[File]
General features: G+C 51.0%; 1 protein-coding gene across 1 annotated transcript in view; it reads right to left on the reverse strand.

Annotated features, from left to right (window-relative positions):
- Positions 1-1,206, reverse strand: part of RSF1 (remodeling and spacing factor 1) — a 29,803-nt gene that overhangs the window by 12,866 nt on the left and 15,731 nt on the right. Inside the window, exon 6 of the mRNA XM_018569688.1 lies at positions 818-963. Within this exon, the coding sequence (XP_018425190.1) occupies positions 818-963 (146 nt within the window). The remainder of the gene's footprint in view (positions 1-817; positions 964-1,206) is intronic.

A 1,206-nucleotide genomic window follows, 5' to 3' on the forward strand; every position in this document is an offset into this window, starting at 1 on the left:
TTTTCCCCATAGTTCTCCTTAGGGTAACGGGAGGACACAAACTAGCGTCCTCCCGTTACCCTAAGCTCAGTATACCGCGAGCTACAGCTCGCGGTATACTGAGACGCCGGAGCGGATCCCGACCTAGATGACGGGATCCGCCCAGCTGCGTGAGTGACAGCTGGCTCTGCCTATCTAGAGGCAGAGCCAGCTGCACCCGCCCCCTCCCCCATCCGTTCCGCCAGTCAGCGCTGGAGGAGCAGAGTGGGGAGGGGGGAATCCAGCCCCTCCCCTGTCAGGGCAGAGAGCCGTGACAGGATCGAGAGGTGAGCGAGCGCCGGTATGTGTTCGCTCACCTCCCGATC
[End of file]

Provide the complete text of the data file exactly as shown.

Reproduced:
General features: G+C 51.0%; 1 protein-coding gene across 1 annotated transcript in view; it reads right to left on the reverse strand.

Annotated features, from left to right (window-relative positions):
- Positions 1-1,206, reverse strand: part of RSF1 (remodeling and spacing factor 1) — a 29,803-nt gene that overhangs the window by 12,866 nt on the left and 15,731 nt on the right. Inside the window, exon 6 of the mRNA XM_018569688.1 lies at positions 818-963. Within this exon, the coding sequence (XP_018425190.1) occupies positions 818-963 (146 nt within the window). The remainder of the gene's footprint in view (positions 1-817; positions 964-1,206) is intronic.

A 1,206-nucleotide genomic window follows, 5' to 3' on the forward strand; every position in this document is an offset into this window, starting at 1 on the left:
TTTTCCCCATAGTTCTCCTTAGGGTAACGGGAGGACACAAACTAGCGTCCTCCCGTTACCCTAAGCTCAGTATACCGCGAGCTACAGCTCGCGGTATACTGAGACGCCGGAGCGGATCCCGACCTAGATGACGGGATCCGCCCAGCTGCGTGAGTGACAGCTGGCTCTGCCTATCTAGAGGCAGAGCCAGCTGCACCCGCCCCCTCCCCCATCCGTTCCGCCAGTCAGCGCTGGAGGAGCAGAGTGGGGAGGGGGGAATCCAGCCCCTCCCCTGTCAGGGCAGAGAGCCGTGACAGGATCGAGAGGTGAGCGAGCGCCGGTATGTGTTCGCTCACCTCCCGATC